Hydrogen Heat Transfer in the Presence of Thermal-Acoustic Oscillations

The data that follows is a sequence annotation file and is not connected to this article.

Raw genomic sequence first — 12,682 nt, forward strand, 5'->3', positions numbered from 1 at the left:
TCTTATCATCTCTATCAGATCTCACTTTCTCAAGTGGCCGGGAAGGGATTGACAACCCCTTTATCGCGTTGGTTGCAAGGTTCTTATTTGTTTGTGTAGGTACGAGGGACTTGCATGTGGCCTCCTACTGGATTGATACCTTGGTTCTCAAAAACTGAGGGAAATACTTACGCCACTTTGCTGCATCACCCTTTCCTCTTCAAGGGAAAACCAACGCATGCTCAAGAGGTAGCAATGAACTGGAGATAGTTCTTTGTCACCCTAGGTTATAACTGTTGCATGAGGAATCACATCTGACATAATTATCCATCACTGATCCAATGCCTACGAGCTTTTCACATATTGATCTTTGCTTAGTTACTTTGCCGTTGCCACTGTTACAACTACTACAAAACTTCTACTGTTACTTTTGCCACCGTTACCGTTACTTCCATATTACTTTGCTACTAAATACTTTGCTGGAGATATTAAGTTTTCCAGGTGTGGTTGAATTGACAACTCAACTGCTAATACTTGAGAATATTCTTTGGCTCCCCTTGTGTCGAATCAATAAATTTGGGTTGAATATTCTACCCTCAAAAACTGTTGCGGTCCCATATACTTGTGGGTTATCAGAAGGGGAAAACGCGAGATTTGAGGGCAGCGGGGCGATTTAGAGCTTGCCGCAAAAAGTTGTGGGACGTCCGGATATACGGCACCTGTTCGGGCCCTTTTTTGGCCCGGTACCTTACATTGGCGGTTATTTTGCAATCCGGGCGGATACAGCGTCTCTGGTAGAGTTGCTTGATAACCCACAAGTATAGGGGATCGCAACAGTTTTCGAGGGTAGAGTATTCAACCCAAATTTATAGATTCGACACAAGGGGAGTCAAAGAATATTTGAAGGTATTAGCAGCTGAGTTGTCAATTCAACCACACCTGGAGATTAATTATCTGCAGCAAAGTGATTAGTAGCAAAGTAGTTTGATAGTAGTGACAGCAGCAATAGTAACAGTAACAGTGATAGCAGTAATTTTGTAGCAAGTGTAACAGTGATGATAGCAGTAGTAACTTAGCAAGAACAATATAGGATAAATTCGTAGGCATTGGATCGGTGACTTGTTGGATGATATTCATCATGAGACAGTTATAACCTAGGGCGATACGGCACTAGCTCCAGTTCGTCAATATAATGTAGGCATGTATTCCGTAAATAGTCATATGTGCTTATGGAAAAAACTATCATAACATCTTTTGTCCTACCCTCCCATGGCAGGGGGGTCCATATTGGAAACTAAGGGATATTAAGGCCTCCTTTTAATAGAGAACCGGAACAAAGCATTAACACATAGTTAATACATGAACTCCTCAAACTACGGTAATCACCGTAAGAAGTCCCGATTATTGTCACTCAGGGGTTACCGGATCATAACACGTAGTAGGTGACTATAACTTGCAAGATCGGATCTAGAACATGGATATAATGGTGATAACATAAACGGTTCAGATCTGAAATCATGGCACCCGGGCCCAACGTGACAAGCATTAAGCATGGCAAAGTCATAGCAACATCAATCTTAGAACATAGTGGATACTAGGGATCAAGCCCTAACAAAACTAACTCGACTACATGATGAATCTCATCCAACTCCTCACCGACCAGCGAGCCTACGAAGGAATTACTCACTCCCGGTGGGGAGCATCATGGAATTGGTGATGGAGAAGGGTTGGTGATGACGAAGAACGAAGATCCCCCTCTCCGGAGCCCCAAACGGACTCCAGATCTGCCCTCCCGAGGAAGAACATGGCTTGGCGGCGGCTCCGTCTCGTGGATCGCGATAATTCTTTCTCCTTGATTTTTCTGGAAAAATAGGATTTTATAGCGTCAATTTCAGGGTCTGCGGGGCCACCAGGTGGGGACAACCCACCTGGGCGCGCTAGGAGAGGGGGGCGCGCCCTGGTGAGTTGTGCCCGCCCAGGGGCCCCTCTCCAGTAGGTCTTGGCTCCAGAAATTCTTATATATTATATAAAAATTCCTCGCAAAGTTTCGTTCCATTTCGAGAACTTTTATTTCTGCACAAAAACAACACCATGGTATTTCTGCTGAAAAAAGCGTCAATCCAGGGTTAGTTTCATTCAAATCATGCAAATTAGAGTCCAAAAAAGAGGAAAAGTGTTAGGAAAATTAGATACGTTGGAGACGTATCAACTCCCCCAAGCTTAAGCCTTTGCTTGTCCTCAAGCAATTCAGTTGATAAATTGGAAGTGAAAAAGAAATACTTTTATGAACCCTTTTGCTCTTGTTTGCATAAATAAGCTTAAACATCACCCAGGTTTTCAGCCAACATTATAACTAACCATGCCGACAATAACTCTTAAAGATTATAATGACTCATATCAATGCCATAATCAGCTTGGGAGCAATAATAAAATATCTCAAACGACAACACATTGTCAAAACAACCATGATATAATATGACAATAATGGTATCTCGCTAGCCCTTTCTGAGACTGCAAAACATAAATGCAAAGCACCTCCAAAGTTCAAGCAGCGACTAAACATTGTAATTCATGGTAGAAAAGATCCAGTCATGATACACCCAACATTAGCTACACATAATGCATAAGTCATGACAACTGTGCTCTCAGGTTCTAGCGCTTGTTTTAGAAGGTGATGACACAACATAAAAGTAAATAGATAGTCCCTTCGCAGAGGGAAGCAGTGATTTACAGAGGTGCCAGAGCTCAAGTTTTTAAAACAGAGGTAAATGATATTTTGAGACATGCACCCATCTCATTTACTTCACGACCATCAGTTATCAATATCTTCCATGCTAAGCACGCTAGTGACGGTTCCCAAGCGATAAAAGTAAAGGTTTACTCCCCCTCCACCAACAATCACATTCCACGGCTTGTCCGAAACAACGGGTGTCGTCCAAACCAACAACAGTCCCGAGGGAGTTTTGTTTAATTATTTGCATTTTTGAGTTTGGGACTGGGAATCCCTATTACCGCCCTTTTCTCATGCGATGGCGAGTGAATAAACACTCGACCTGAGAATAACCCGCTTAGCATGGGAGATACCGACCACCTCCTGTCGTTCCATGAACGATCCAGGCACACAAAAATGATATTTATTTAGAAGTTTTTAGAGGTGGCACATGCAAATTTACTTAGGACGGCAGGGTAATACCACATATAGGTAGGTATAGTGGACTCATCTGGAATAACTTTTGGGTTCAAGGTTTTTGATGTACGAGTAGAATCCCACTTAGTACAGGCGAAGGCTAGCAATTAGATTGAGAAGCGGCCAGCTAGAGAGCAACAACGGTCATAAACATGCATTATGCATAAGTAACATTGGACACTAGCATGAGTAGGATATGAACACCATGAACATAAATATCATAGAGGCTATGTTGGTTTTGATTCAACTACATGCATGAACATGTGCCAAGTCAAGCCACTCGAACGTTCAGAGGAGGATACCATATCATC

Thermal-acoustic oscillations are self-induced hydraulic oscillations which appear to be caused by a coupling between heat transfer, pressure, density, and low in a system in which the fluid undergoes a change of phase, or a process similar to it, in the presence of film boiling. The oscillations are periodic and occur at frequencies which can be related to acoustic frequencies. A system which generated thermal-acoustic oscillations is shown in Fig. 1. The application of an increasing amount of heat to this system when liquid hydrogen was flowing through it first produced quiescent low, then irregular fluctuations which resemble those associated with slug flow , then quiescent flow again, and finally thermal-acoustic oscillations when the flow in the outlet 3/4 of the test section was gaseous. Within a range of wall-to-bulk fluid temperature ratios of less than 9.5, increasing the rate’ of heat generation increased the amplitude of the oscillations.
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